Hospital indemnity insurance takes the sting out of hospital bills

If you’ve ever experienced an injury or medical event that required a hospital visit or stay, you are probably acutely aware of how expensive the bill can be even after major medical insurance. And the price tag just keeps rising as costs associated with inpatient hospital services increase and a greater share of deductibles and co-pays shift to individuals. In fact, the average facility price paid for a hospital stay was $16,421 in 2012, a 5.4 percent increase over 2011. The average out-of-pocket price of a hospital stay rose 4.8 percent from $733 in 2011 to $768 in 2012.1

Even with the best major medical insurance, an entire hospital bill probably won’t be covered. And what about the things health insurance was never intended to cover, like transportation and meals for family members, help with child care or time away from work? Often it’s those unexpected expenses that add up quickly and force people to dip into savings or borrow. A hospital indemnity insurance policy is designed to provide cash benefits during a covered hospitalization.

What does hospital indemnity insurance cover?

The hospitalization benefits are predetermined and paid regardless of any other insurance you have, and you have a choice of applying for basic or more robust supplemental hospitalization insurance. Some hospital indemnity policies only provide hospitalization benefits, others may also address diagnostic procedures, outpatient surgery and ambulance transportation.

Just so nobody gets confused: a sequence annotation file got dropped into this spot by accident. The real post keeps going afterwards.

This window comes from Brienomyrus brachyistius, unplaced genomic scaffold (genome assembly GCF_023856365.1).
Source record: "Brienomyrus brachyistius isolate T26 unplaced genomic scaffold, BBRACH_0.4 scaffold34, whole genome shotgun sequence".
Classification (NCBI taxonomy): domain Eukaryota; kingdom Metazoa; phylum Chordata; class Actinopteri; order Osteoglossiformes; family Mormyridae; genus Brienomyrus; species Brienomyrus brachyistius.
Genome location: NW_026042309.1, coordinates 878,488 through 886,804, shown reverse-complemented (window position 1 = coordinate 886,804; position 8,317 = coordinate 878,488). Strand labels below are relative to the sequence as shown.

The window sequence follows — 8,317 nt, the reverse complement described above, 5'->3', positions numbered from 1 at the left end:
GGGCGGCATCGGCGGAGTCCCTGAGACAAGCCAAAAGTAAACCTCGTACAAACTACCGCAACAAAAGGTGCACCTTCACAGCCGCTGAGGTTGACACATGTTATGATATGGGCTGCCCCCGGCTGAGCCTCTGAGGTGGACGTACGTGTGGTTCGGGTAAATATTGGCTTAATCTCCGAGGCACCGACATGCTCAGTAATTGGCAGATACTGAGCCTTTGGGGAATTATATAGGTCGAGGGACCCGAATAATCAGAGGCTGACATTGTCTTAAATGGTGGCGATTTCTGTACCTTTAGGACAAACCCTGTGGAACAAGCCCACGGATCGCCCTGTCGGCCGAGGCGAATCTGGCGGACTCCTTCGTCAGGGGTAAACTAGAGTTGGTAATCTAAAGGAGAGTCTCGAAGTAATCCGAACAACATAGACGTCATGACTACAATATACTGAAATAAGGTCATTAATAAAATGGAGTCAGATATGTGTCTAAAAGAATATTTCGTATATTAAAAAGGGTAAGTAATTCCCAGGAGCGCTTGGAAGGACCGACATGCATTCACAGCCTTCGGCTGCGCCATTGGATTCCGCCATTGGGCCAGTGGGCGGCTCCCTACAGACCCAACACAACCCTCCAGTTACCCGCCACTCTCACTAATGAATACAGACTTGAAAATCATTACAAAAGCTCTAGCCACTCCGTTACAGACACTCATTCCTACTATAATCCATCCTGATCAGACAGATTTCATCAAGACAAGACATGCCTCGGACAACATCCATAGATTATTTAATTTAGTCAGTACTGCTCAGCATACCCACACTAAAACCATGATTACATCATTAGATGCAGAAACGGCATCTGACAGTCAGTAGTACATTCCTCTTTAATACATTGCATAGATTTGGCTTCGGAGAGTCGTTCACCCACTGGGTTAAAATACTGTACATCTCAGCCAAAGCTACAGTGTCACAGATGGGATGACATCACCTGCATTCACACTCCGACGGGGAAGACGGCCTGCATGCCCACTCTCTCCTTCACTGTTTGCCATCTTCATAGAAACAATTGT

Some features of a hospital confinement indemnity plan include:

  • No deductibles or copayments
  • Health-savings account (HSA) compatibility
  • No networks, so you can be treated at the hospital of your choice
  • No precertification requirements
  • You own the policy, even if you change jobs or retire, it stays with you

Who needs Hospital Indemnity Insurance?

Generally speaking, everyone is susceptible to injuries or illnesses that could require a hospital stay and therefore, are good candidates for applying for voluntary hospital indemnity insurance. Anyone who is concerned about the cost of hospitalization and its potential impact on short-term or long-term finances should look into the option of voluntary hospital indemnity insurance.

The high cost of hospital stays combined with the likelihood for any individual to require one in their lifetime is driving a growing need for supplemental hospital indemnity insurance. These policies are also becoming highly popular as more employers implement consumer-driven plans, including HSAs, which shift more out-of-pocket costs onto employees.

More than 2 in 5 employees (43 percent) say they are not at all or not very prepared to pay for out-of-pocket expenses associated with a serious illness or accident. If your employees are like nearly half of today’s employees (46 percent), which have less than $1,000 to pay for unexpected out-of-pocket expenses associated with a medical event, 2 one visit to the hospital could wreak havoc on their families’ finances. Policies, such as hospital indemnity plans, can help alleviate the short- and long-term effects of these types of inpatient hospital costs.

To learn more about how voluntary accident coverage can benefit you or your employees, visit


1  Health Care Cost Institiute (2012). Health Care Cost and Utilization Report 2012, Accessed on January 2, 2013, from
2 2013 Aflac WorkForces Report, a study conducted by Research Now on behalf of Aflac, January 7 – 24, 2013.